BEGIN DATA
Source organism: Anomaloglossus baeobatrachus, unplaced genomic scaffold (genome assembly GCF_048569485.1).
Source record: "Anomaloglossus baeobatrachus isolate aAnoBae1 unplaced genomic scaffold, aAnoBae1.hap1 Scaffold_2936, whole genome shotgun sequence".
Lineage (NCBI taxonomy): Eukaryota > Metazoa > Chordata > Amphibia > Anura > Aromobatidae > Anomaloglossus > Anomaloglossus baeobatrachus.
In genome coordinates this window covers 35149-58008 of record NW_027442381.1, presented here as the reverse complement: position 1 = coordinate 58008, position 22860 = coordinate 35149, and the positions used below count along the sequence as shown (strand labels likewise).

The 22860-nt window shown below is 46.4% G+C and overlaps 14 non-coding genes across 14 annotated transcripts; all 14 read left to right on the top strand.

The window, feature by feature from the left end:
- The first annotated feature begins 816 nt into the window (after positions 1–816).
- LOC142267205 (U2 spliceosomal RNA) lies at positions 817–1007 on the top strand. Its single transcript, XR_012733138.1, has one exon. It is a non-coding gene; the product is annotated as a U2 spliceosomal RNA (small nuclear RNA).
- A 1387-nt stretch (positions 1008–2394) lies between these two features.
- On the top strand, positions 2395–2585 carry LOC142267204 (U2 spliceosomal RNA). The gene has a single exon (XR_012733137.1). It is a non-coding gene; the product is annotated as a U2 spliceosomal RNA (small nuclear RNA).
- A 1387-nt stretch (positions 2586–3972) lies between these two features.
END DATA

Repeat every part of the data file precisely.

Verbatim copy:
Source organism: Anomaloglossus baeobatrachus, unplaced genomic scaffold (genome assembly GCF_048569485.1).
Source record: "Anomaloglossus baeobatrachus isolate aAnoBae1 unplaced genomic scaffold, aAnoBae1.hap1 Scaffold_2936, whole genome shotgun sequence".
Lineage (NCBI taxonomy): Eukaryota > Metazoa > Chordata > Amphibia > Anura > Aromobatidae > Anomaloglossus > Anomaloglossus baeobatrachus.
In genome coordinates this window covers 35149-58008 of record NW_027442381.1, presented here as the reverse complement: position 1 = coordinate 58008, position 22860 = coordinate 35149, and the positions used below count along the sequence as shown (strand labels likewise).

The 22860-nt window shown below is 46.4% G+C and overlaps 14 non-coding genes across 14 annotated transcripts; all 14 read left to right on the top strand.

The window, feature by feature from the left end:
- The first annotated feature begins 816 nt into the window (after positions 1–816).
- LOC142267205 (U2 spliceosomal RNA) lies at positions 817–1007 on the top strand. Its single transcript, XR_012733138.1, has one exon. It is a non-coding gene; the product is annotated as a U2 spliceosomal RNA (small nuclear RNA).
- A 1387-nt stretch (positions 1008–2394) lies between these two features.
- On the top strand, positions 2395–2585 carry LOC142267204 (U2 spliceosomal RNA). The gene has a single exon (XR_012733137.1). It is a non-coding gene; the product is annotated as a U2 spliceosomal RNA (small nuclear RNA).
- A 1387-nt stretch (positions 2586–3972) lies between these two features.